Latest Energy Information Administration Stories

2009-10-07 15:42:37

Heating bills across the US are expected to be considerably lower this Winter, according to the Energy Information Administration.

2009-10-06 16:48:00

WASHINGTON, Oct. 6 /PRNewswire-USNewswire/ -- Lower heating fuel prices combined with anticipated milder weather should result in lower heating bills for U.S.

2009-08-05 09:55:00

A key climate change bill passed by Congress would mean a modest increase of annual energy costs for families, which is way below some industry estimates.

2009-07-31 15:10:00

The federal government’s “cash for clunkers” program has been highly popular and may provide a much-needed boost for the nation’s ailing auto industry, but it will do little to cut fuel consumption, according to a Reuters analysis.

2009-05-28 06:20:00

Rapidly industrializing nations like China and Russia are expected to drive up global energy demand by some 44 percent during the next two decades, according to a US governmental energy forecasting agency.

2009-04-15 06:40:00

According to industry forecasters, US power plants will see a 2.6 percent drop in the amount of coal they burn in 2009 compared with the previous year.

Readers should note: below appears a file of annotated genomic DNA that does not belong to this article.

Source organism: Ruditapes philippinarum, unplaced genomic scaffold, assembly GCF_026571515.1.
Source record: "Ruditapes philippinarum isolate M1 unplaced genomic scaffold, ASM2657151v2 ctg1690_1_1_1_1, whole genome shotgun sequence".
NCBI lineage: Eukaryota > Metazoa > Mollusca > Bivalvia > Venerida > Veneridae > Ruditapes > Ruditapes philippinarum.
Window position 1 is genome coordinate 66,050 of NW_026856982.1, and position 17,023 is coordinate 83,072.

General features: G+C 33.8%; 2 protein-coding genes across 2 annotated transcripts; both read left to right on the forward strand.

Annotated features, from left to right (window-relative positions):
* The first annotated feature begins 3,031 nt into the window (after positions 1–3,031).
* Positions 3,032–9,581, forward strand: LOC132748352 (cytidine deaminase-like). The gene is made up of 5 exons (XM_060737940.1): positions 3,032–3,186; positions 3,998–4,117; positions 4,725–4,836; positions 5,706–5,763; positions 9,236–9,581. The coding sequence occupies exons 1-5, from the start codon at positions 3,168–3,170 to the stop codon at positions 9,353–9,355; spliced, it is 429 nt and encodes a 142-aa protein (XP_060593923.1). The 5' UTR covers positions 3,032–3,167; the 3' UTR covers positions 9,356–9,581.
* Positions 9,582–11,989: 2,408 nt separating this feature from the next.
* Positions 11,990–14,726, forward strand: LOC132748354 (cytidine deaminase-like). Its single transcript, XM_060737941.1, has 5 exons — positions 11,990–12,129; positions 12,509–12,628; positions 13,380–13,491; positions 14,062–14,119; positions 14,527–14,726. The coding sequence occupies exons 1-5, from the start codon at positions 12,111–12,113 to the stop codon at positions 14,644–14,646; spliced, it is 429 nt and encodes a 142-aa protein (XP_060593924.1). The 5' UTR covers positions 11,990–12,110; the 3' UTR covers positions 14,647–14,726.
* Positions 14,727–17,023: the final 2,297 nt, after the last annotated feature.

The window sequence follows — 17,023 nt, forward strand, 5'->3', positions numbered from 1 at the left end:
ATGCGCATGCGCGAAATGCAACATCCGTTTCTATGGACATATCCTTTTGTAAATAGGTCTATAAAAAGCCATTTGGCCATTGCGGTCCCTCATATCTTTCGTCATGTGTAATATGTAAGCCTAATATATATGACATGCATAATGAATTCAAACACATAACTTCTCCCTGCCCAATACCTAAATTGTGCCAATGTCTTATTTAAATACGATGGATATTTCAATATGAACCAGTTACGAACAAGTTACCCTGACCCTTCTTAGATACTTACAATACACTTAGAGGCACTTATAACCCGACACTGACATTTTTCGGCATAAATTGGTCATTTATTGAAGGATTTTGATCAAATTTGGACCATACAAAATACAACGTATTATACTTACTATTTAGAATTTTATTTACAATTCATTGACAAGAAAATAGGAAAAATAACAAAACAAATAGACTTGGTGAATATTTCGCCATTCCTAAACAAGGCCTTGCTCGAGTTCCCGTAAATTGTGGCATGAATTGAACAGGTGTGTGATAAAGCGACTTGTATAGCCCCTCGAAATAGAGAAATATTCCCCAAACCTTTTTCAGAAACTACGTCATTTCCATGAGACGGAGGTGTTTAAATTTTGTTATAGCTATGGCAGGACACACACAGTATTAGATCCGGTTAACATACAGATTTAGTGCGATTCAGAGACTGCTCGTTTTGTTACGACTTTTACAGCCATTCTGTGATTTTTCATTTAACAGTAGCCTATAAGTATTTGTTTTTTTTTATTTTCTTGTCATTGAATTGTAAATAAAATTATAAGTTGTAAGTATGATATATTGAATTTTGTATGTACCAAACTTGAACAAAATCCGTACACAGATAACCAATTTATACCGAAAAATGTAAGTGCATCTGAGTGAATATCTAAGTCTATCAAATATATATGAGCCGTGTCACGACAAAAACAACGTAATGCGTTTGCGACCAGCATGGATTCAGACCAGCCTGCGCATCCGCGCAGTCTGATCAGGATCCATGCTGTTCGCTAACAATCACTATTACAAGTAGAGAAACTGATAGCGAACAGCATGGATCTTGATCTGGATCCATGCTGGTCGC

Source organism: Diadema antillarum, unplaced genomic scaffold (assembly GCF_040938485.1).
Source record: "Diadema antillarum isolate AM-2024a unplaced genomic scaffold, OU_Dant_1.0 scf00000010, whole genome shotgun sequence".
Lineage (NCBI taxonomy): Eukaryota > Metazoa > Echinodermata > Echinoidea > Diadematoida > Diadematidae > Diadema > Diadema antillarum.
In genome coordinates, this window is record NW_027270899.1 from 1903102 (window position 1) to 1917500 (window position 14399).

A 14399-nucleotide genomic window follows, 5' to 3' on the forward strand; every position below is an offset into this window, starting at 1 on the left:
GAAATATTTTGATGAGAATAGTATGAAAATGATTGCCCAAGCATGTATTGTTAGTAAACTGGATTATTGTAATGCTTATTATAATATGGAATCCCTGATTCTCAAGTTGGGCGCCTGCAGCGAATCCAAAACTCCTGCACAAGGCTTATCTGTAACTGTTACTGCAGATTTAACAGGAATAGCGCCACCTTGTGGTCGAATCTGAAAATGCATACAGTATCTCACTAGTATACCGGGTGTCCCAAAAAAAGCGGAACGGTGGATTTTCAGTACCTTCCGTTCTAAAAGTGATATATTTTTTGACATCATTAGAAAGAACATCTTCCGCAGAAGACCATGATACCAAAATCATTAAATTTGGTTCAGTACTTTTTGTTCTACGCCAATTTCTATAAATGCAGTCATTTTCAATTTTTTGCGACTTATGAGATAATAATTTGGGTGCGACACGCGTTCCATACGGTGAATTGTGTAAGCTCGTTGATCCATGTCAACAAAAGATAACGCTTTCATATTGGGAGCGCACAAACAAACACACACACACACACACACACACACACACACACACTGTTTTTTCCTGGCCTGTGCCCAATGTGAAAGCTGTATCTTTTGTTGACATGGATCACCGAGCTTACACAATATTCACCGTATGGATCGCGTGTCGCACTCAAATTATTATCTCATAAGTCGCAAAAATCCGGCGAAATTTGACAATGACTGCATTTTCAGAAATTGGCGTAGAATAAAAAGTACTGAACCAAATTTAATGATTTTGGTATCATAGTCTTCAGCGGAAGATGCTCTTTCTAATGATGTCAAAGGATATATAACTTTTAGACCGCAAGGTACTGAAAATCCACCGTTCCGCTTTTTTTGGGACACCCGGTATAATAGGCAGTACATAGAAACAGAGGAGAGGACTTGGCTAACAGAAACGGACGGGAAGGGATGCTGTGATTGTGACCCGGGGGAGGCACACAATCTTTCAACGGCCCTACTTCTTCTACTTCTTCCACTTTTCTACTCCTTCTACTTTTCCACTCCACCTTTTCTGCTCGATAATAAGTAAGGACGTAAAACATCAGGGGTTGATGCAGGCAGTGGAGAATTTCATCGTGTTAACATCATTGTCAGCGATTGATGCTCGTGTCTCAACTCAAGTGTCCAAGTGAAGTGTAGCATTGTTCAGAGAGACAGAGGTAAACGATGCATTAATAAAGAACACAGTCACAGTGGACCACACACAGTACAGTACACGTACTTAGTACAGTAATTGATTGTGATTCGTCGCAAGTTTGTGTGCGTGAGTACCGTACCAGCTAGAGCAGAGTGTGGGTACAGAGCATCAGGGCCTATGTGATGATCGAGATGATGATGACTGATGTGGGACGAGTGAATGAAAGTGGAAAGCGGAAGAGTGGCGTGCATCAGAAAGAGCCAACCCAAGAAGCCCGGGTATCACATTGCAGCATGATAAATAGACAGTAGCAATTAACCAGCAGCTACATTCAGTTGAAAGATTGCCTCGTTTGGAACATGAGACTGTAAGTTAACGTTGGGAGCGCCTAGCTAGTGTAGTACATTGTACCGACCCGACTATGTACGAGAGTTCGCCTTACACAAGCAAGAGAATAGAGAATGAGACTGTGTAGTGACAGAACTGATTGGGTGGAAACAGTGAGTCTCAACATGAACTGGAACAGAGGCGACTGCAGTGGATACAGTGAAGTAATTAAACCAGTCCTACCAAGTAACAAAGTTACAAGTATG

2009-04-15 06:35:00

On Tuesday, Renewable Fuels Association President Bob Dinneen announced that the US government will eventually begin allowing higher levels of ethanol to be blended into gasoline.

2008-12-17 13:35:00

Carbon dioxide emissions in the US will be reduced over 9 percent more by 2030 than previous expectations, according to the Energy Information Administration on Wednesday.

2008-11-13 06:00:31

By Paul Davidson Gasoline is expected to remain a relative bargain through 2009, with prices averaging $2.37 a gallon, and home heating costs will likely be flat this winter under sharply lower U.S. forecasts released Wednesday. The brutal economy will push down total U.S.

Word of the Day
  • Any of various tropical Old World birds of the family Indicatoridae, some species of which lead people or animals to the nests of wild honeybees. The birds eat the wax and larvae that remain after the nest has been destroyed for its honey.
Honeyguide birds have even been known to eat candles.